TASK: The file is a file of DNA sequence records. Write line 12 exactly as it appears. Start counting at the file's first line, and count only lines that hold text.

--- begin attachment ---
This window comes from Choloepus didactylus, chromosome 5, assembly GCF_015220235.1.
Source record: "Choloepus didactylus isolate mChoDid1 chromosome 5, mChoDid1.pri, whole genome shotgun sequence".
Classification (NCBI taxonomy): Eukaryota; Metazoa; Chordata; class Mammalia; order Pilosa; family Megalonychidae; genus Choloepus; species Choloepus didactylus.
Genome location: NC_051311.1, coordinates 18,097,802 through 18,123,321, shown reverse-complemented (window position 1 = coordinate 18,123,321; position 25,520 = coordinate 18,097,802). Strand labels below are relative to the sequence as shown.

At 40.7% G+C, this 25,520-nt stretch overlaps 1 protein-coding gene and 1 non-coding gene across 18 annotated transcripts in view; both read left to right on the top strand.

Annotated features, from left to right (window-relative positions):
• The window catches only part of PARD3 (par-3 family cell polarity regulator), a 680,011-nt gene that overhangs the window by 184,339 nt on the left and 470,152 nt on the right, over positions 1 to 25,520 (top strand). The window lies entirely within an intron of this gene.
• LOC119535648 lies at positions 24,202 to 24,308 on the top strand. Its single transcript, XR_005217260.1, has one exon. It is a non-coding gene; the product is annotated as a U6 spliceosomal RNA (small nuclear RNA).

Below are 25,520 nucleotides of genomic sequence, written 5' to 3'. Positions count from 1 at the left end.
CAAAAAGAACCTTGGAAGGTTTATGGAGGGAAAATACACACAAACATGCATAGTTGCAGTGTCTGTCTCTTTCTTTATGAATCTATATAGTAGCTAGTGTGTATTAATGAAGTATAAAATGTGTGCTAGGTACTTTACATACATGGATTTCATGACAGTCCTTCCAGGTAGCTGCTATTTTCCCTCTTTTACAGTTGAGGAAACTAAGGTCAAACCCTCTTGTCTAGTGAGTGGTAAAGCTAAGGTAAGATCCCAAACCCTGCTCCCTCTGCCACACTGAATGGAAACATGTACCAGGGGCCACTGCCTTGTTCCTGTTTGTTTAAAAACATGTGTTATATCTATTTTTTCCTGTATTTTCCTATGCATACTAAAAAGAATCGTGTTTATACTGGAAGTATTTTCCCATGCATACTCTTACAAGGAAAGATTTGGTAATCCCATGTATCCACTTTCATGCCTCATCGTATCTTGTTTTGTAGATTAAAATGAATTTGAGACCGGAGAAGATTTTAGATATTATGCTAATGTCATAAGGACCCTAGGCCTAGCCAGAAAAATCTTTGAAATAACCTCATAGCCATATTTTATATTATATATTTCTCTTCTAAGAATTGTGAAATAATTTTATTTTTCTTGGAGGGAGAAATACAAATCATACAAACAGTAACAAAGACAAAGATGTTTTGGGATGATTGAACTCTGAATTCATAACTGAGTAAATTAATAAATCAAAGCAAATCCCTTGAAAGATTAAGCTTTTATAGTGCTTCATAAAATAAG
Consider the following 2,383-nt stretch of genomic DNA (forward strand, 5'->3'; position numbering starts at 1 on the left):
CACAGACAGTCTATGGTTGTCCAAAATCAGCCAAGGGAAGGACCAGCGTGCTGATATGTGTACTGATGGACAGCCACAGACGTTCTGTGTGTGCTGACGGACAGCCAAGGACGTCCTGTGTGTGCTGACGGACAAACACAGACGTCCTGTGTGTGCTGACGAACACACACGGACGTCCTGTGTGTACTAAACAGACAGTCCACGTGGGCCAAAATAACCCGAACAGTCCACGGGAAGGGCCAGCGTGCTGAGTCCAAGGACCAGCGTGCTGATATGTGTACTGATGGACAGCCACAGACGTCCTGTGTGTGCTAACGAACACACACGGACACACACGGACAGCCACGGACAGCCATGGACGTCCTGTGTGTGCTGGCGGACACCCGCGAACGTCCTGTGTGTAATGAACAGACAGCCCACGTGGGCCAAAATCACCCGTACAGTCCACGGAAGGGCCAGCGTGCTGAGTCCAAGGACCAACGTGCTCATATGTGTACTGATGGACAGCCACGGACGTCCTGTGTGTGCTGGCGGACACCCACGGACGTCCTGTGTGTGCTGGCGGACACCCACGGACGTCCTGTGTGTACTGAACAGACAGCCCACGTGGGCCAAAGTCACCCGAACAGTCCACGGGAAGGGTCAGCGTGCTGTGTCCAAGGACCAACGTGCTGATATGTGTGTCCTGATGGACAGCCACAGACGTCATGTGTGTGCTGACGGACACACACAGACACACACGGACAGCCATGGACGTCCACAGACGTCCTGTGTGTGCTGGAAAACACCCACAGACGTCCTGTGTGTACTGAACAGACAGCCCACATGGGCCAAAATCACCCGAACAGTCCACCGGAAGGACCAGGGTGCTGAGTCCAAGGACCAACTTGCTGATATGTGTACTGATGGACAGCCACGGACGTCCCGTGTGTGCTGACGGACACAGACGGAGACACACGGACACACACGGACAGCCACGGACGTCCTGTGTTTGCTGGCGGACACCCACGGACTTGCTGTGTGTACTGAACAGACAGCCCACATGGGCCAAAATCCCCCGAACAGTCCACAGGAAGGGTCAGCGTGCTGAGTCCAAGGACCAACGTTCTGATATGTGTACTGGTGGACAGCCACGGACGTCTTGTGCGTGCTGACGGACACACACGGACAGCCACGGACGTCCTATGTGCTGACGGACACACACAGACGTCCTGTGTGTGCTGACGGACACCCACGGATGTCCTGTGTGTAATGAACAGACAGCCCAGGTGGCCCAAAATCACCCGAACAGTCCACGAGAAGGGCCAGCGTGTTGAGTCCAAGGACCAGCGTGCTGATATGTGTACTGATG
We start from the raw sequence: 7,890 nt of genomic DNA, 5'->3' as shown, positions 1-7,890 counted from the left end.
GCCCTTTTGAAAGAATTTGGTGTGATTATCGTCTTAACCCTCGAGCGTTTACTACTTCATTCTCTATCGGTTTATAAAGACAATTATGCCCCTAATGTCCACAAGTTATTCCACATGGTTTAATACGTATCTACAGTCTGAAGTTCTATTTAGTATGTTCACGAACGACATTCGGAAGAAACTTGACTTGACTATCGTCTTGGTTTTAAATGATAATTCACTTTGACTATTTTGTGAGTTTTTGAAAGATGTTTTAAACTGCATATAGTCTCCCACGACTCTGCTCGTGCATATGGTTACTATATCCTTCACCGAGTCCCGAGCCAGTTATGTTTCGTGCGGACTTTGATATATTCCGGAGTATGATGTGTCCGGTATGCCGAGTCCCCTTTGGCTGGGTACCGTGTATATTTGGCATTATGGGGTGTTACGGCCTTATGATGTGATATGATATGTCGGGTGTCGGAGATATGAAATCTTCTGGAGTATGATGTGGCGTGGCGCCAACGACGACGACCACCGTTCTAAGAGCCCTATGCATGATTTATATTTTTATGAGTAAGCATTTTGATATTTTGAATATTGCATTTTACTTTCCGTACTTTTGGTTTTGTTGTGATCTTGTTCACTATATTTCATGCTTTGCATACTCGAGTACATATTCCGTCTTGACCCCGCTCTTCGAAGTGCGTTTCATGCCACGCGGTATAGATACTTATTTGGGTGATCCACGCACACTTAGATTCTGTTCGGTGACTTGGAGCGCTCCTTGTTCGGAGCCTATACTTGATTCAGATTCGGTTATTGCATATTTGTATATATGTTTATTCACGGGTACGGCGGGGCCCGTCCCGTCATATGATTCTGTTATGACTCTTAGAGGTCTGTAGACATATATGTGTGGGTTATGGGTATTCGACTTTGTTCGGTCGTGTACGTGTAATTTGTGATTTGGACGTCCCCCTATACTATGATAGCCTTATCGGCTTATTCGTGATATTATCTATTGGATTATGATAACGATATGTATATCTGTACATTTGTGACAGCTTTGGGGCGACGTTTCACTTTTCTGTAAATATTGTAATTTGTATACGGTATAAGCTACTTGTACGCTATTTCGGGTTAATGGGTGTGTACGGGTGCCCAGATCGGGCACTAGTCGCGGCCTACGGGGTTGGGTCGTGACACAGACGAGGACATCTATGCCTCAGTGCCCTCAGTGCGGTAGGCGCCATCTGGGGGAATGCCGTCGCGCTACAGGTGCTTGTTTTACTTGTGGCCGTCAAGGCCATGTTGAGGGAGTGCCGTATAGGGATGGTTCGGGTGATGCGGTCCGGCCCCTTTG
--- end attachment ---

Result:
CACAGACAGTCTATGGTTGTCCAAAATCAGCCAAGGGAAGGACCAGCGTGCTGATATGTGTACTGATGGACAGCCACAGACGTTCTGTGTGTGCTGACGGACAGCCAAGGACGTCCTGTGTGTGCTGACGGACAAACACAGACGTCCTGTGTGTGCTGACGAACACACACGGACGTCCTGTGTGTACTAAACAGACAGTCCACGTGGGCCAAAATAACCCGAACAGTCCACGGGAAGGGCCAGCGTGCTGAGTCCAAGGACCAGCGTGCTGATATGTGTACTGATGGACAGCCACAGACGTCCTGTGTGTGCTAACGAACACACACGGACACACACGGACAGCCACGGACAGCCATGGACGTCCTGTGTGTGCTGGCGGACACCCGCGAACGTCCTGTGTGTAATGAACAGACAGCCCACGTGGGCCAAAATCACCCGTACAGTCCACGGAAGGGCCAGCGTGCTGAGTCCAAGGACCAACGTGCTCATATGTGTACTGATGGACAGCCACGGACGTCCTGTGTGTGCTGGCGGACACCCACGGACGTCCTGTGTGTGCTGGCGGACACCCACGGACGTCCTGTGTGTACTGAACAGACAGCCCACGTGGGCCAAAGTCACCCGAACAGTCCACGGGAAGGGTCAGCGTGCTGTGTCCAAGGACCAACGTGCTGATATGTGTGTCCTGATGGACAGCCACAGACGTCATGTGTGTGCTGACGGACACACACAGACACACACGGACAGCCATGGACGTCCACAGACGTCCTGTGTGTGCTGGAAAACACCCACAGACGTCCTGTGTGTACTGAACAGACAGCCCACATGGGCCAAAATCACCCGAACAGTCCACCGGAAGGACCAGGGTGCTGAGTCCAAGGACCAACTTGCTGATATGTGTACTGATGGACAGCCACGGACGTCCCGTGTGTGCTGACGGACACAGACGGAGACACACGGACACACACGGACAGCCACGGACGTCCTGTGTTTGCTGGCGGACACCCACGGACTTGCTGTGTGTACTGAACAGACAGCCCACATGGGCCAAAATCCCCCGAACAGTCCACAGGAAGGGTCAGCGTGCTGAGTCCAAGGACCAACGTTCTGATATGTGTACTGGTGGACAGCCACGGACGTCTTGTGCGTGCTGACGGACACACACGGACAGCCACGGACGTCCTATGTGCTGACGGACACACACAGACGTCCTGTGTGTGCTGACGGACACCCACGGATGTCCTGTGTGTAATGAACAGACAGCCCAGGTGGCCCAAAATCACCCGAACAGTCCACGAGAAGGGCCAGCGTGTTGAGTCCAAGGACCAGCGTGCTGATATGTGTACTGATG